Given the restricted geographic and temporal origin of our collection of invasive serotype IV GBS strains, we hypothesized that their emergence might represent the successful expansion of a single clone. However, other GBS serotypes usually encompass strains with different genetic backgrounds that might have different tissue tropism and virulence potential (37). Thus, an alternative hypothesis was that our serotype IV GBS collection was composed of strains of diverse genetic backgrounds and that >1 clones underwent expansion.
To begin to differentiate between these and other hypotheses, we conducted WGS and evaluated the population structure of our collection. Results showed a relatively high level of genetic diversity among the 37 serotype IV GBS isolates, which were assigned to 6 MLST STs and 3 CCs. Two of our invasive serotype IV isolates belonged to ST-291, a member of the hypervirulent CC17. Previous studies have shown that several strains of this ST have acquired a serotype IV capsule by recombination involving exchange of the full capsule-encoding cps locus (8,17). We also found 2 ST-3 strains and a novel ST-682 strain, both included in CC1, one of the major CCs associated with human GBS disease. Our collection contained 2 strains of ST-196 (CC1). WGS showed that the genomes of these 2 ST-196 strains differed extensively, and further analysis indicated that these genome differences were likely caused by recombination. These findings highlight the major role of horizontal gene exchange of extensive regions of DNA in GBS diversification (38) and expose the limitations of MLST to fully identify GBS diversity.
ST-452 (CC23) and ST-459 (CC1) were the 2 most common STs in our collection. These 2 STs have recently been described and were found in invasive serotype IV strains that caused disease in Minnesota (10,11). The reasons why these 2 highly divergent genomic backgrounds seemingly thrive among serotype IV GBS strains that caused invasive disease in Toronto remain to be investigated. However, SNP analysis showed a low level of genetic diversity among strains of each ST-452 and ST-459, which is compatible with recent emergence and ongoing clonal expansion. These STs were also the most phylogenetically distant groups in our collection. We showed that ST-452 and ST-459 genomes differ greatly in size, largely because they have different mobile genetic elements, such as prophages and different pilus islands. The core genomes of these 2 most prevalent STs also differed considerably, as shown by SNP analysis.
Another difference among the groups was that ST-459 strains were resistant to clindamycin and erythromycin, and for the most part to tetracycline, whereas ST-452 isolates were susceptible to these drugs. We associated resistance to macrolides with presence of the ermTR gene in all ST-459 strains. The increase in the number of cases of invasive disease caused by serotype IV isolates and concurrent emergence of clindamycin resistance among a successful clone of this serotype could be an early indication of the beginning of clinical problems similar to those observed for serotype V GBS (39). Resistance to erythromycin was observed in 1 ST-291 strain and correlated with presence of the ermT gene. Tetracycline resistance was observed in 23 (62%) of the serotype IV GBS isolates, and in most instances correlated with presence of the tetM gene.
Capsular switching has been described frequently in GBS (22,40). At least in part, our results suggest that different lineages of serotype IV GBS have independently acquired a serotype IV capsule from unidentified donors by recombination. As the global presence of serotype IV continues to increase, monitoring of this emerging serotype is warranted. Conjugate vaccines that are being developed should include polysaccharide and/or associated GBS virulence proteins of this serotype, or they risk not being completely protective against the full range of GBS disease.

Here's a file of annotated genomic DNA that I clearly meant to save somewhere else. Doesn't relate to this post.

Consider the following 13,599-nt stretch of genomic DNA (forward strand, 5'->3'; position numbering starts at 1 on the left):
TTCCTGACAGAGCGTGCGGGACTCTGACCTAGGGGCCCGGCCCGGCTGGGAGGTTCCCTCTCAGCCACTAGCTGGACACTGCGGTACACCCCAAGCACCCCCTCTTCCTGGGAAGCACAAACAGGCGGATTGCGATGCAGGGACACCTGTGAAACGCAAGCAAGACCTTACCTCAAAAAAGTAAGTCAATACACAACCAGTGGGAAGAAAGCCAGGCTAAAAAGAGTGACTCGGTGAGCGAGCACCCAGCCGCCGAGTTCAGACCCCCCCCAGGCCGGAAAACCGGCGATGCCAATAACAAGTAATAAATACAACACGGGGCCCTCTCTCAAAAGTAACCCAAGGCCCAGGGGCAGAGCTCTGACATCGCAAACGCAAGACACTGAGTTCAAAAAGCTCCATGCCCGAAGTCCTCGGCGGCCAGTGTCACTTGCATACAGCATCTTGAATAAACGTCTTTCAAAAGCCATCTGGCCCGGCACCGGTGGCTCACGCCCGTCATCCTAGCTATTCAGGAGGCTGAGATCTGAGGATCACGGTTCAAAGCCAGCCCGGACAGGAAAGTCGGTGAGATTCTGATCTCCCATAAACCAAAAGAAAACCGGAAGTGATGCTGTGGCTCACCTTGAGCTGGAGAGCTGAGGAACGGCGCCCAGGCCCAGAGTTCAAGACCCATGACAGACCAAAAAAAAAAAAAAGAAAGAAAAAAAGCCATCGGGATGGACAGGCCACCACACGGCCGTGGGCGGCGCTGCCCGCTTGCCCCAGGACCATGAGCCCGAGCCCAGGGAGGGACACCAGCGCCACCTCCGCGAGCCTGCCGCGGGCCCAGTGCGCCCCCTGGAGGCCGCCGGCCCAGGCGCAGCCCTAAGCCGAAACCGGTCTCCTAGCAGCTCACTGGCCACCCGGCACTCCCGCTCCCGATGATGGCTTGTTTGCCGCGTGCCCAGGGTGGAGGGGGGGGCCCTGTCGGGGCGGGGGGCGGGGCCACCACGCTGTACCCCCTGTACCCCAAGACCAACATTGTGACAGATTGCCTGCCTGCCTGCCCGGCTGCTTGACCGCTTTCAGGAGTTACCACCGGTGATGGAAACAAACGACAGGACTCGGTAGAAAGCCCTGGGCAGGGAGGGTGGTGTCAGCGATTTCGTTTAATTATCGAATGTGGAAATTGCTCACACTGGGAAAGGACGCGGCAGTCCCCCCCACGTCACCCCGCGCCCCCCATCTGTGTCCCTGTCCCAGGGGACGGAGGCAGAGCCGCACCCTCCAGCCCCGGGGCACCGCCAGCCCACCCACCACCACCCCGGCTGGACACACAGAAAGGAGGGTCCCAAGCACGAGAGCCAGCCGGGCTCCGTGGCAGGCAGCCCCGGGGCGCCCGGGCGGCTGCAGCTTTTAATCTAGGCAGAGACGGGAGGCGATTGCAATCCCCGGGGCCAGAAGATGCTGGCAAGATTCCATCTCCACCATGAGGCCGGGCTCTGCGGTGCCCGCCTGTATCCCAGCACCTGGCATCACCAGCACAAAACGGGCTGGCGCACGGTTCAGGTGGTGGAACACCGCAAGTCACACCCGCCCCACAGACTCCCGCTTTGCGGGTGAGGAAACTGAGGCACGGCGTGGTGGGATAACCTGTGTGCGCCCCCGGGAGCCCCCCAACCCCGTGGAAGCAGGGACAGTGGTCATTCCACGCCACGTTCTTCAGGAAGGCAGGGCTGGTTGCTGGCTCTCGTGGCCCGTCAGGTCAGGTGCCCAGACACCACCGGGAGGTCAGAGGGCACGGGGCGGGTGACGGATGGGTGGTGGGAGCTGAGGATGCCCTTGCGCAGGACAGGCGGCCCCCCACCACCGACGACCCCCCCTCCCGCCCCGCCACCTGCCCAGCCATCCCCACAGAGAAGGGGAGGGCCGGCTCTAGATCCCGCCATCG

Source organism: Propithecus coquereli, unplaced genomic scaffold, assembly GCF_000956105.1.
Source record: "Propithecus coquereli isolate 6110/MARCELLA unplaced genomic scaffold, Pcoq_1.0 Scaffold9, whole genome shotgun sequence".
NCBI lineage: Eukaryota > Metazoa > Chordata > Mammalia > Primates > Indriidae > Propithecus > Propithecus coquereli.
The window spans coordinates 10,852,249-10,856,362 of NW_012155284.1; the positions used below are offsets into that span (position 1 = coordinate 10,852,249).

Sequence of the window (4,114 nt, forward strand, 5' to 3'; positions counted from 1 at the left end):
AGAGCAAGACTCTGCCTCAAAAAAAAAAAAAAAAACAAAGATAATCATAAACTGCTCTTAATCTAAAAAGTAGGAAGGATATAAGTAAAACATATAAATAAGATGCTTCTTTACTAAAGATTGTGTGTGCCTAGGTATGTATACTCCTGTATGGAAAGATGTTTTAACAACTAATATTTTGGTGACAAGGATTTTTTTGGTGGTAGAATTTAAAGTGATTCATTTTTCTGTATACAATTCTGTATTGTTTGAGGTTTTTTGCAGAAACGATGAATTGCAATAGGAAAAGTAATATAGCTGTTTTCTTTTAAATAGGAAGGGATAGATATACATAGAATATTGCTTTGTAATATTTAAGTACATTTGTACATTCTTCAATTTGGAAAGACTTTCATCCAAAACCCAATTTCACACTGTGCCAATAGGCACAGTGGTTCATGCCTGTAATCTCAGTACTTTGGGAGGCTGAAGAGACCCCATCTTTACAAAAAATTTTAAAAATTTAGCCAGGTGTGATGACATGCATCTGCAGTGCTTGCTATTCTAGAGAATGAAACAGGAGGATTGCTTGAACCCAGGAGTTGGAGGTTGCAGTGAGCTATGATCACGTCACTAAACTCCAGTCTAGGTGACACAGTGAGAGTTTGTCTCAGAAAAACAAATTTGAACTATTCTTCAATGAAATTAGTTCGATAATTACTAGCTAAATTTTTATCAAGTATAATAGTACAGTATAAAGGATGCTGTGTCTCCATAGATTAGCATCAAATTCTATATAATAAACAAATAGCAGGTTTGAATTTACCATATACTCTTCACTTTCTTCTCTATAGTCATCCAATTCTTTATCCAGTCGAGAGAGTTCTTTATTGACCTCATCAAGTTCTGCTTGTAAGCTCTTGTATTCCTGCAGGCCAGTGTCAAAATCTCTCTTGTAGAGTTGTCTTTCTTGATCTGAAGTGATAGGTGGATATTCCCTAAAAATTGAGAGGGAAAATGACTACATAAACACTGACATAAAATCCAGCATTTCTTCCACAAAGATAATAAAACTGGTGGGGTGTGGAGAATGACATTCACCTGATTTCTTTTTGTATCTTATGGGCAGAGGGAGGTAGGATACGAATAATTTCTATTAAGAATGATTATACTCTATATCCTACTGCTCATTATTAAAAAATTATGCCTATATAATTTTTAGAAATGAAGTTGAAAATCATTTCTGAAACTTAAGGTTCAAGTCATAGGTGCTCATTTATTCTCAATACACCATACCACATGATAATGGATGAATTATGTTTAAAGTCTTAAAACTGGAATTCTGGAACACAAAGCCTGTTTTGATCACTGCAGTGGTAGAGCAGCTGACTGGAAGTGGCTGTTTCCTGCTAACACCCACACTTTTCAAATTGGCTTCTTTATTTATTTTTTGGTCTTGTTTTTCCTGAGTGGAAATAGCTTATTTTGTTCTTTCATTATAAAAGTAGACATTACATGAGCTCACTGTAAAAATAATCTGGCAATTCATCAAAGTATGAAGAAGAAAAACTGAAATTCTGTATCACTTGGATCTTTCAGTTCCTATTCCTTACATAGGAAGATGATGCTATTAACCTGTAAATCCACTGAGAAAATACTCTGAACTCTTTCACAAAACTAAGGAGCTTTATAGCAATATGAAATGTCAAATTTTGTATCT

Ms. Teatero is a research technician at Public Health Ontario, Toronto, Ontario, Canada. Her primary research interest is the molecular epidemiology of GBS.
We thank Taryn B.T. Athey for assistance with bioinformatics analysis and genome annotations and Dax Torti for performing Illumina sequencing of our strains. During this study, we used the S. agalactiae MLST website (http://pubmist.org/sagalactiae/), which was developed by Keith Jolley and is sited at the University of Oxford.
This study was supported by Public Health Ontario. The MLST website is supported by the Wellcome Trust.
- Farley MM. Group B streptococcal disease in nonpregnant adults. Clin Infect Dis. 2001;33:556–61.
- Phares CR, Lynfield R, Farley MM, Mohle-Boetani J, Harrison LH, Petit S, Epidemiology of invasive group B streptococcal disease in the United States, 1999–2005. JAMA. 2008;299:2056–65.
- Skoff TH, Farley MM, Petit S, Craig AS, Schaffner W, Gershman K, Increasing burden of invasive group B streptococcal disease in nonpregnant adults, 1990–2007. Clin Infect Dis. 2009;49:85–92.
- Centers for Disease Control and Prevention. Active bacterial core surveillance report, Emerging Infections Program Network, group B Streptococcus, 2011. 2012 [cited 2014 Mar 26]. http://www.cdc.gov/abcs/reports-findings/survreports/gbs11.pdf
- Jackson LA, Hilsdon R, Farley MM, Harrison LH, Reingold AL, Plikaytis BD, Risk factors for group B streptococcal disease in adults. Ann Intern Med. 1995;123:415–20.
- Davies HD, Raj S, Adair C, Robinson J, McGeer A, Alberta GBSSG. Population-based active surveillance for neonatal group B streptococcal infections in Alberta, Canada: implications for vaccine formulation. Pediatr Infect Dis J. 2001;20:879–84.
- Kothari NJ, Morin CA, Glennen A, Jackson D, Harper J, Schrag SJ, Invasive group B streptococcal disease in the elderly, Minnesota, USA, 2003–2007. Emerg Infect Dis. 2009;15:1279–81.
- Teatero S, McGeer A, Low DE, Li A, Demczuk W, Martin I, Characterization of invasive group B Streptococcus from the greater Toronto area, Canada. J Clin Microbiol. 2014;52:1441–7 .